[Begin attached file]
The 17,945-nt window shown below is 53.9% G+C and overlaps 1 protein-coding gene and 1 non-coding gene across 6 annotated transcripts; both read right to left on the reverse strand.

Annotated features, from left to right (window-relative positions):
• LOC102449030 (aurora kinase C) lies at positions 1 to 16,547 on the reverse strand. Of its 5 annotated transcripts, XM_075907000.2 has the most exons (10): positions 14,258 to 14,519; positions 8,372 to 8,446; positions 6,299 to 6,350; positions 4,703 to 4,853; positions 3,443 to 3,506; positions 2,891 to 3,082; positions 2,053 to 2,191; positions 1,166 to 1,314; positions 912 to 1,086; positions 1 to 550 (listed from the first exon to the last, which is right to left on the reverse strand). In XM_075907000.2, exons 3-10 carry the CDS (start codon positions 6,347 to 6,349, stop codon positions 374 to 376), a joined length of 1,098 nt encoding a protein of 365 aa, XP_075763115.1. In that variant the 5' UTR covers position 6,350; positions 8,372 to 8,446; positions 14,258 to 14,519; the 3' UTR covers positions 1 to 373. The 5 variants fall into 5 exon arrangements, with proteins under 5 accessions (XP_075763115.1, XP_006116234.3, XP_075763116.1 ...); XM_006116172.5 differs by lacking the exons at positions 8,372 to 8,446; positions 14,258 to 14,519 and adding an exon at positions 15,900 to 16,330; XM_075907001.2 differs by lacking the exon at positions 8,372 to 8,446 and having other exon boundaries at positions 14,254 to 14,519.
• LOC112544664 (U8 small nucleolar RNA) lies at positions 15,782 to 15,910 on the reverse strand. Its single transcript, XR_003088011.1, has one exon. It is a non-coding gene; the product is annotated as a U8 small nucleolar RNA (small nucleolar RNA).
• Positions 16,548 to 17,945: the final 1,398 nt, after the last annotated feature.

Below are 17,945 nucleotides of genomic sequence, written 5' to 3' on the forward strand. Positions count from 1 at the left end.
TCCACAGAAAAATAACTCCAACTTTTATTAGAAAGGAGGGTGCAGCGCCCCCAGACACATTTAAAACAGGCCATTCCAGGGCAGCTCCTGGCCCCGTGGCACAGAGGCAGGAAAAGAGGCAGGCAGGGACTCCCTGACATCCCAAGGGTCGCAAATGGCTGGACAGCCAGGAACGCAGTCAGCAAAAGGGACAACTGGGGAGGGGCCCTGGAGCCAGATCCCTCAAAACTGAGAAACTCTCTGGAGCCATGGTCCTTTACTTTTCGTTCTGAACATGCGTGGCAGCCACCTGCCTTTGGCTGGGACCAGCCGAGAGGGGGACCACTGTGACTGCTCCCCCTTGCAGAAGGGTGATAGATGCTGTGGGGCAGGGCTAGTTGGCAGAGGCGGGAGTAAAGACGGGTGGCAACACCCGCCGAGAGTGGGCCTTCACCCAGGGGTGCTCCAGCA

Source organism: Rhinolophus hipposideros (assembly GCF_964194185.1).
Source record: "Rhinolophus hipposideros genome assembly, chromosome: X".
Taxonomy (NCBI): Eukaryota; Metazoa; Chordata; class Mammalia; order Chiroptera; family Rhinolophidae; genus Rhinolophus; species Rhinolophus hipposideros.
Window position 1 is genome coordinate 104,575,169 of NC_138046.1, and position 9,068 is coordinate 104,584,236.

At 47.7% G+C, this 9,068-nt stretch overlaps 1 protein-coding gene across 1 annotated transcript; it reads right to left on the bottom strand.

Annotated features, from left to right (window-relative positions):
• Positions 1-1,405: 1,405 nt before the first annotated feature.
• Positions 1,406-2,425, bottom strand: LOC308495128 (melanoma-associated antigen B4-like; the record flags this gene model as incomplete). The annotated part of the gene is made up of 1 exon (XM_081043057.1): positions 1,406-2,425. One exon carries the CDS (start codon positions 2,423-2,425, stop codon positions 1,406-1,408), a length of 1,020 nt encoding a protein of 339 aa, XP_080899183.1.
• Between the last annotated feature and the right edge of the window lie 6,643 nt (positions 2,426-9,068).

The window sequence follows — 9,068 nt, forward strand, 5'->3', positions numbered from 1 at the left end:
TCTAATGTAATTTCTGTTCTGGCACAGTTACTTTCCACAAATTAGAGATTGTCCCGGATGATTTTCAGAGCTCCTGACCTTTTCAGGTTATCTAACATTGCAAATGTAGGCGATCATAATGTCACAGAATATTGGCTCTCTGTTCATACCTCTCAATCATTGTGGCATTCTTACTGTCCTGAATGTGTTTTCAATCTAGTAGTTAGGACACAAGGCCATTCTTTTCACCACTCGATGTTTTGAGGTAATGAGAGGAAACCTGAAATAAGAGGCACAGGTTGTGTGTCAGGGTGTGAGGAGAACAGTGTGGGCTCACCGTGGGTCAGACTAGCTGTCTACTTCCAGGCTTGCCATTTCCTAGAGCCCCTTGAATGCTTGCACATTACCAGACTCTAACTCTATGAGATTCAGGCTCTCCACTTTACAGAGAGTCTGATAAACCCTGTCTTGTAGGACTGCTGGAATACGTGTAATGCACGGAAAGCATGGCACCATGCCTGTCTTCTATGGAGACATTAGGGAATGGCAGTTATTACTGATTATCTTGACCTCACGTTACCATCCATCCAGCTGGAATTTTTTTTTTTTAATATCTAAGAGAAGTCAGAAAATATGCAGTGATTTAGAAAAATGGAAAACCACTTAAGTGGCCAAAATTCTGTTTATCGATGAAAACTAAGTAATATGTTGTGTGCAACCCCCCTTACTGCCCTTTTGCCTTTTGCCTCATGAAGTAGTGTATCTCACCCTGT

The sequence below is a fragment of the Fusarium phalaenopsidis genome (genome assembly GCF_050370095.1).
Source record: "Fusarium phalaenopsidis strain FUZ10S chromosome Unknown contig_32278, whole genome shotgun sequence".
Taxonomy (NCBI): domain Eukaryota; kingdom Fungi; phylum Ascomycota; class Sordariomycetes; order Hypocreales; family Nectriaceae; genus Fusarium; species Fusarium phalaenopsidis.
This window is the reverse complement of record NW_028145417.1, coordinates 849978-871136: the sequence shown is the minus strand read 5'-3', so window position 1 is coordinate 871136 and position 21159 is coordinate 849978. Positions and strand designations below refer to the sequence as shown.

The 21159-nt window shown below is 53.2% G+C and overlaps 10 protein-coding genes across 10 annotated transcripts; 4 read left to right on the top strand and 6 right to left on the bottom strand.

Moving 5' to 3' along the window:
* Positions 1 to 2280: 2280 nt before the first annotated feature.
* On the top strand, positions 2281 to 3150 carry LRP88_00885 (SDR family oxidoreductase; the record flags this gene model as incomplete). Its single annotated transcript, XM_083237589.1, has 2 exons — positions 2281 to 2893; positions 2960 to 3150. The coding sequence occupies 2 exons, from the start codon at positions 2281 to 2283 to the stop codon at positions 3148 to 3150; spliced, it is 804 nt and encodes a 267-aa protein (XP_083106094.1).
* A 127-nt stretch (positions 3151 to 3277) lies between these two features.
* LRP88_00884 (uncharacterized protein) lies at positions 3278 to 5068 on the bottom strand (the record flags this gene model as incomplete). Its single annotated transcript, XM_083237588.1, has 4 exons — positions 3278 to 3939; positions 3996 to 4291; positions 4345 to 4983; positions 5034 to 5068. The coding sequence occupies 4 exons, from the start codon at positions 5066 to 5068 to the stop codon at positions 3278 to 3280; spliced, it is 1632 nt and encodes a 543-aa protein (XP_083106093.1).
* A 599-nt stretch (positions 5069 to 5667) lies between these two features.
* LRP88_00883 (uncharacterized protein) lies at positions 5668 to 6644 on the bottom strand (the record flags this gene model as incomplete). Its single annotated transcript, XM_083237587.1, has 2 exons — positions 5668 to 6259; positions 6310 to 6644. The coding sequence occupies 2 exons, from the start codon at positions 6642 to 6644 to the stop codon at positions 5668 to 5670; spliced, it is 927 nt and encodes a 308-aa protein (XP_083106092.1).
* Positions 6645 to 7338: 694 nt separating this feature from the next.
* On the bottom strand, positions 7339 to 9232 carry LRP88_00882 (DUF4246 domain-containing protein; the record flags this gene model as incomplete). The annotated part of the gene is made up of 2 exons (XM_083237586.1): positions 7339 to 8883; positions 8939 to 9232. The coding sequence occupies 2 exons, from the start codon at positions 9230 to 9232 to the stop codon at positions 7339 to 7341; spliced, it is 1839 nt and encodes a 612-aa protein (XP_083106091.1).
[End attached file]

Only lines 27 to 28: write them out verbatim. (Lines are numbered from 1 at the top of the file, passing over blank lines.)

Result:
* A 127-nt stretch (positions 3151 to 3277) lies between these two features.
* LRP88_00884 (uncharacterized protein) lies at positions 3278 to 5068 on the bottom strand (the record flags this gene model as incomplete). Its single annotated transcript, XM_083237588.1, has 4 exons — positions 3278 to 3939; positions 3996 to 4291; positions 4345 to 4983; positions 5034 to 5068. The coding sequence occupies 4 exons, from the start codon at positions 5066 to 5068 to the stop codon at positions 3278 to 3280; spliced, it is 1632 nt and encodes a 543-aa protein (XP_083106093.1).